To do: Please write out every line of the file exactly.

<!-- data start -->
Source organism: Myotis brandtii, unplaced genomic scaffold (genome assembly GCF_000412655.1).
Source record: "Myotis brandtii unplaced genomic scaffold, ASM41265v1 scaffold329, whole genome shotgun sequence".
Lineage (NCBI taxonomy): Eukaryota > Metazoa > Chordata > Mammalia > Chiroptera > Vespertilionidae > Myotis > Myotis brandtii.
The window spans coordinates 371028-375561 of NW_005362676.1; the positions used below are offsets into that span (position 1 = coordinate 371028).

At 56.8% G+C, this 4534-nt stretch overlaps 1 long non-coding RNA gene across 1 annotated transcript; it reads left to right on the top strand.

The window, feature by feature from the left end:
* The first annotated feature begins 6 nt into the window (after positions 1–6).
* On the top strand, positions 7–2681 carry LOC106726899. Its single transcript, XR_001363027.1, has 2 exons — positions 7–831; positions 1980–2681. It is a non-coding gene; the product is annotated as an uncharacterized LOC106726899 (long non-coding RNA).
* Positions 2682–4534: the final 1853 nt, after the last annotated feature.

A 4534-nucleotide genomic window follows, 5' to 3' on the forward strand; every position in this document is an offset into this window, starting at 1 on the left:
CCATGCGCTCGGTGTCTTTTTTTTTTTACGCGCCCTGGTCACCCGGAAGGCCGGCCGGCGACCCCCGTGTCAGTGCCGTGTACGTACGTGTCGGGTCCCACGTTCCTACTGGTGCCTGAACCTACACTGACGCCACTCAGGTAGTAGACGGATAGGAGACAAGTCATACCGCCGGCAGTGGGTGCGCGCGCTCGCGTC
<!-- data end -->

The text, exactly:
Source organism: Myotis brandtii, unplaced genomic scaffold (genome assembly GCF_000412655.1).
Source record: "Myotis brandtii unplaced genomic scaffold, ASM41265v1 scaffold329, whole genome shotgun sequence".
Lineage (NCBI taxonomy): Eukaryota > Metazoa > Chordata > Mammalia > Chiroptera > Vespertilionidae > Myotis > Myotis brandtii.
The window spans coordinates 371028-375561 of NW_005362676.1; the positions used below are offsets into that span (position 1 = coordinate 371028).

At 56.8% G+C, this 4534-nt stretch overlaps 1 long non-coding RNA gene across 1 annotated transcript; it reads left to right on the top strand.

The window, feature by feature from the left end:
* The first annotated feature begins 6 nt into the window (after positions 1–6).
* On the top strand, positions 7–2681 carry LOC106726899. Its single transcript, XR_001363027.1, has 2 exons — positions 7–831; positions 1980–2681. It is a non-coding gene; the product is annotated as an uncharacterized LOC106726899 (long non-coding RNA).
* Positions 2682–4534: the final 1853 nt, after the last annotated feature.

A 4534-nucleotide genomic window follows, 5' to 3' on the forward strand; every position in this document is an offset into this window, starting at 1 on the left:
CCATGCGCTCGGTGTCTTTTTTTTTTTACGCGCCCTGGTCACCCGGAAGGCCGGCCGGCGACCCCCGTGTCAGTGCCGTGTACGTACGTGTCGGGTCCCACGTTCCTACTGGTGCCTGAACCTACACTGACGCCACTCAGGTAGTAGACGGATAGGAGACAAGTCATACCGCCGGCAGTGGGTGCGCGCGCTCGCGTC